To remotely configure the motion server, I browse to 192.168.1.20:8081. The image below is a screenshot taken on a Samsung Galaxy running Firefox for Android.
The Raspberry Pi Webcam Server project is now complete.
In this hot weather we know to keep ourselves, our children and our pets cool, but its also a good time to check on your PC’s health – perhaps its an overheating pc
Computers will shutdown when they are too hot, in an attempt to protect themselves from excessive heat damage, but permanent damage can still occur.
How do you check the PC’s temperatures ?
The majority of PC’s show their temperatures in the BIOS screen, but this requires a reboot to access it. It’s much easier to view the PC’s temperatures by downloading and installing SpeedFan v4.49, a FREE tool available from the Tailormade IT Solutions website:
“SpeedFan is a program that monitors voltages, fan speeds and temperatures in computers with hardware monitor chips.” Source: http://www.almico.com/speedfan.php
If you do notice high temperatures, or are experiencing strange shutdowns and outages, this can result in permanent damage to your PC, and reduce its life span.
Thermal Paste being applied to a CPU
Tailormade IT Solutions recommends and provides PC maintenance services that investigate and resolve overheating PC issues, including:
Dust Removal – Dust is a great insulator, and cleaning out that build up of dust inside the PC will help it breathe better and run cooler.
Fan Checks – Ensuring your internal PC fans are not damaged, and are working correctly and effectively removing heat from the PC.
CPU Thermal Paste – The PC’s brain, or CPU, generates a lot of heat. Checking and reapplying the Thermal Paste on the CPU can assist heat removal from this important component.
Additional Cooling – Installing upgraded or additional heatsinks and fans, including water cooling for extreme desktop PCs. Laptop owners can also purchase laptop cooler pads.
Please note that the following method of cooling your PC is NOT recommended.
BitTorrent Labs has just released a new tool called BitTorrent Sync, which is used to sync files/folders from one PC directly to another. It works differently to cloud based products like Dropbox, Google Drive, and Microsoft Skydrive.
With a variety of backup options now available, its surprising that many users don’t consider backing up important data until its too late.
In this post, Tailormade IT Solutions discusses backup options and some of their pros and cons, including their ease of use, safety, security and suitability.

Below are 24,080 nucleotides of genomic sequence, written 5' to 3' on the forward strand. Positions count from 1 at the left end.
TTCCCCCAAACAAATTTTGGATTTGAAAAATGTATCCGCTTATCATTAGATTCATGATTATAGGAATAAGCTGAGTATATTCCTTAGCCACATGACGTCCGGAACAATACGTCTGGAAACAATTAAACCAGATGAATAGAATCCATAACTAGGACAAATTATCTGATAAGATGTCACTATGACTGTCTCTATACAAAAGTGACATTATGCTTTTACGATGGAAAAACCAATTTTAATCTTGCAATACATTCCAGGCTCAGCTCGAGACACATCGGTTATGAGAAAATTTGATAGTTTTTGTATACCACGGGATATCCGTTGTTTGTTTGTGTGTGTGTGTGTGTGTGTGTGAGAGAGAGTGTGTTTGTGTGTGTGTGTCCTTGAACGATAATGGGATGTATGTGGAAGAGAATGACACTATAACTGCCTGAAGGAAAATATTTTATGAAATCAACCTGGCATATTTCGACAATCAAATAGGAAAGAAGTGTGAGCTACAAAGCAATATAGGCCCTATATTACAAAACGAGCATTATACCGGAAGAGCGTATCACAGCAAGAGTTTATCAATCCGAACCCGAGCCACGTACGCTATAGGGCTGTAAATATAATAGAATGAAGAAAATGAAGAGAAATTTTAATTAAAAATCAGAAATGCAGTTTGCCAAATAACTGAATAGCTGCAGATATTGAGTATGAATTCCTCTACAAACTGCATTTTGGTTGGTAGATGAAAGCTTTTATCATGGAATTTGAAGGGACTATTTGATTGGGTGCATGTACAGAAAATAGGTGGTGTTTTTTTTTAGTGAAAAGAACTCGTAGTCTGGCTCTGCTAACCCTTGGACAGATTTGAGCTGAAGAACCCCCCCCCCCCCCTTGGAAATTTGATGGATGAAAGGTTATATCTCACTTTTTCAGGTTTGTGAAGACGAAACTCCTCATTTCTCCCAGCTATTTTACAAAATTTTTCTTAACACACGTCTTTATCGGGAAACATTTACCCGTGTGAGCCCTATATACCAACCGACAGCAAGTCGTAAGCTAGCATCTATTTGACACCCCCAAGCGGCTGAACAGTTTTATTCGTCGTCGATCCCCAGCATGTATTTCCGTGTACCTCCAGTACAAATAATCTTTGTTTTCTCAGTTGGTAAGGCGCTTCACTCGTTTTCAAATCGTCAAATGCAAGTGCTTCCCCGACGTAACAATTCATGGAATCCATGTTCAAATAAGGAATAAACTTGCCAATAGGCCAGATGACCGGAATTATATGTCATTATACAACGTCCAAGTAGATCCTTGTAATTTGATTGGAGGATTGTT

Tailormade IT Solutions can configure a backup routine that ensures your data is safe.
Copy Files Locally
I’ve met users who simply plug in a USB drive and copy data from their computer manually. For example, copying the My Documents folder to a USB drive, CD or DVD.
- User has to remember to backup regularly;
- backup data is held on-site and susceptible to physical loss.
Automated Backup – Locally
The next step would be an automated backup solution. Data is a lot safer if the backup routine is automated and regular. These backup routines typically work at a certain time, and copy information to a USB drive. Users should disconnect the backup drive when not in use.
- Set and forget peace of mind.
- Data held on-site.
Automated Backup/Sync over Network
If you have multiple computers, your can set one aside as a backup PC, and configure all other computers to backup at a certain time to that location. This can work locally or through the internet, using the new BitTorrent Sync tool.
- Set and forget peace of mind.
- Data held on-site.
Automated Backup/Sync to Cloud
Using cloud storage providers (such as DropBox, SkyDrive or Google Drive) to syncing folders has become very popular. These services allow you to automatically sync a folder from your computer to a internet server. With your login details, the server can be accessed from any computer in the world.
Cloud storage providers offer varying levels of service and security, but they also retain ownership of your data in the fine print, and commonly limit the sizes of files you can upload, and/or total server size.